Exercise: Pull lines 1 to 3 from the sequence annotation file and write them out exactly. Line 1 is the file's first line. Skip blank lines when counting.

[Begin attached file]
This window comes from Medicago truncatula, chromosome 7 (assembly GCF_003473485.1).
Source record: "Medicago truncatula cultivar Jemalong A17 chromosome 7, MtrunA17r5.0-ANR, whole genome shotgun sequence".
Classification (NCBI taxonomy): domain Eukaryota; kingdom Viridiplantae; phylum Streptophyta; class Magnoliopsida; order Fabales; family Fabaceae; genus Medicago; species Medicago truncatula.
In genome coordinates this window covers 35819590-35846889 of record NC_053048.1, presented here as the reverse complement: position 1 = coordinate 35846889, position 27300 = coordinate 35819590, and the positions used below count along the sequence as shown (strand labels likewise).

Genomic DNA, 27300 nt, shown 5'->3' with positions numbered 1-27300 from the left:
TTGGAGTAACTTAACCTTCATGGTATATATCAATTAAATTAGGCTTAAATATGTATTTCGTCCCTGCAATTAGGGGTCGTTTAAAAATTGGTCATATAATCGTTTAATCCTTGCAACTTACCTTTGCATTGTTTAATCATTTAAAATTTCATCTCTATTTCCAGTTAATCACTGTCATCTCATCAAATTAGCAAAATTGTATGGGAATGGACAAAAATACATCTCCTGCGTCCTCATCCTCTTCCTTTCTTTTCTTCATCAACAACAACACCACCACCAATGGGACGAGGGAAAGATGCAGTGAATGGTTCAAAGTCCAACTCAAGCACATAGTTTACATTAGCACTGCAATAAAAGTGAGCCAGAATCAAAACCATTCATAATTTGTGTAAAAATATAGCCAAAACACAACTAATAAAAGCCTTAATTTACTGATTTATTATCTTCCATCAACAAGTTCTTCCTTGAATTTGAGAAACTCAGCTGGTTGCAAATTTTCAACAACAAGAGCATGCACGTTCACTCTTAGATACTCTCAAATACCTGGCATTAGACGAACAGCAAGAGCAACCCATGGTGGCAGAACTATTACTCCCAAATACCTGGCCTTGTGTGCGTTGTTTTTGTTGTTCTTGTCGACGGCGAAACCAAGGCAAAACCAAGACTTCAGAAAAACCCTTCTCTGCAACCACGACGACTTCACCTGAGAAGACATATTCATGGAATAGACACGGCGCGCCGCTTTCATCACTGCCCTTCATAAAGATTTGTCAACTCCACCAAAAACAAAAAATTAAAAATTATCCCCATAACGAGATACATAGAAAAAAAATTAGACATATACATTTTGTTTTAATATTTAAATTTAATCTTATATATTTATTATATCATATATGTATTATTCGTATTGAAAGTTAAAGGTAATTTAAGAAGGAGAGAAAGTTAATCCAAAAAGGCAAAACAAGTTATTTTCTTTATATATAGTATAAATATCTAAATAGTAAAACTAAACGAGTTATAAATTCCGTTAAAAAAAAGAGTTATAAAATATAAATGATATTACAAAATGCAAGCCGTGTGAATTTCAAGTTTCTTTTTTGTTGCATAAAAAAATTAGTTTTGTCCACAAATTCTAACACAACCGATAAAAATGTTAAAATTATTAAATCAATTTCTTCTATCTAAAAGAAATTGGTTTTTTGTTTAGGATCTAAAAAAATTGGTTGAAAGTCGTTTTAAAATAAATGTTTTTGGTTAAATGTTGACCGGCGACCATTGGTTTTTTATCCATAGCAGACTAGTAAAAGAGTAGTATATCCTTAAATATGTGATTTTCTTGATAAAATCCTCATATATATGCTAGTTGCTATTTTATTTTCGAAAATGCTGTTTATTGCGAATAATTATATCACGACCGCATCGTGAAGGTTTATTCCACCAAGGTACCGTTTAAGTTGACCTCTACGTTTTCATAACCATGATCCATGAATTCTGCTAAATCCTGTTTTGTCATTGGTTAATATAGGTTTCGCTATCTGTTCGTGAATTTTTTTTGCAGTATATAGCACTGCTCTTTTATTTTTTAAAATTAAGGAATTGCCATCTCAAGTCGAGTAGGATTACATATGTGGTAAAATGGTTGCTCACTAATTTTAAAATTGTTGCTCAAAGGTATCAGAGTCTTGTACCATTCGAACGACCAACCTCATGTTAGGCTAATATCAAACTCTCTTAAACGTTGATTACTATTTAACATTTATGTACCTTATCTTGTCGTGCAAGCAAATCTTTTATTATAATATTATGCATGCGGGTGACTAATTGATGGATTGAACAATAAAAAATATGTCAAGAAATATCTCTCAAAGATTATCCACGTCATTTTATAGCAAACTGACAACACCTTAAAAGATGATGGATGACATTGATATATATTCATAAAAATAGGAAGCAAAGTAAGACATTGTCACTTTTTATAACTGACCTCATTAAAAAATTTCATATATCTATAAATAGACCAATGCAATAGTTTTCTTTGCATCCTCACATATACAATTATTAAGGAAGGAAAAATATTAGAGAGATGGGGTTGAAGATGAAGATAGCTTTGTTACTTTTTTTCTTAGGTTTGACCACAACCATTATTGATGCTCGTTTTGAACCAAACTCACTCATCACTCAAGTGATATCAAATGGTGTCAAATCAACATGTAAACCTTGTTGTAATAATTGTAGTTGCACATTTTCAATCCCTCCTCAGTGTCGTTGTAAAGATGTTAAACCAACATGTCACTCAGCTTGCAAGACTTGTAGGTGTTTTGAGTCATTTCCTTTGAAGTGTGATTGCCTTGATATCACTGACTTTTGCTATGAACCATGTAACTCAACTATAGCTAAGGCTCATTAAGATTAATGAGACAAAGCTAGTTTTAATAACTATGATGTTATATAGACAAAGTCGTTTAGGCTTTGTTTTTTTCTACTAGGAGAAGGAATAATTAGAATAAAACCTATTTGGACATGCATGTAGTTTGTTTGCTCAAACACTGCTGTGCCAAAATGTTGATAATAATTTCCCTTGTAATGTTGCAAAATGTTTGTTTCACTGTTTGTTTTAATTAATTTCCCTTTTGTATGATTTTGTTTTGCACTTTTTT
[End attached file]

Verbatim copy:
This window comes from Medicago truncatula, chromosome 7 (assembly GCF_003473485.1).
Source record: "Medicago truncatula cultivar Jemalong A17 chromosome 7, MtrunA17r5.0-ANR, whole genome shotgun sequence".
Classification (NCBI taxonomy): domain Eukaryota; kingdom Viridiplantae; phylum Streptophyta; class Magnoliopsida; order Fabales; family Fabaceae; genus Medicago; species Medicago truncatula.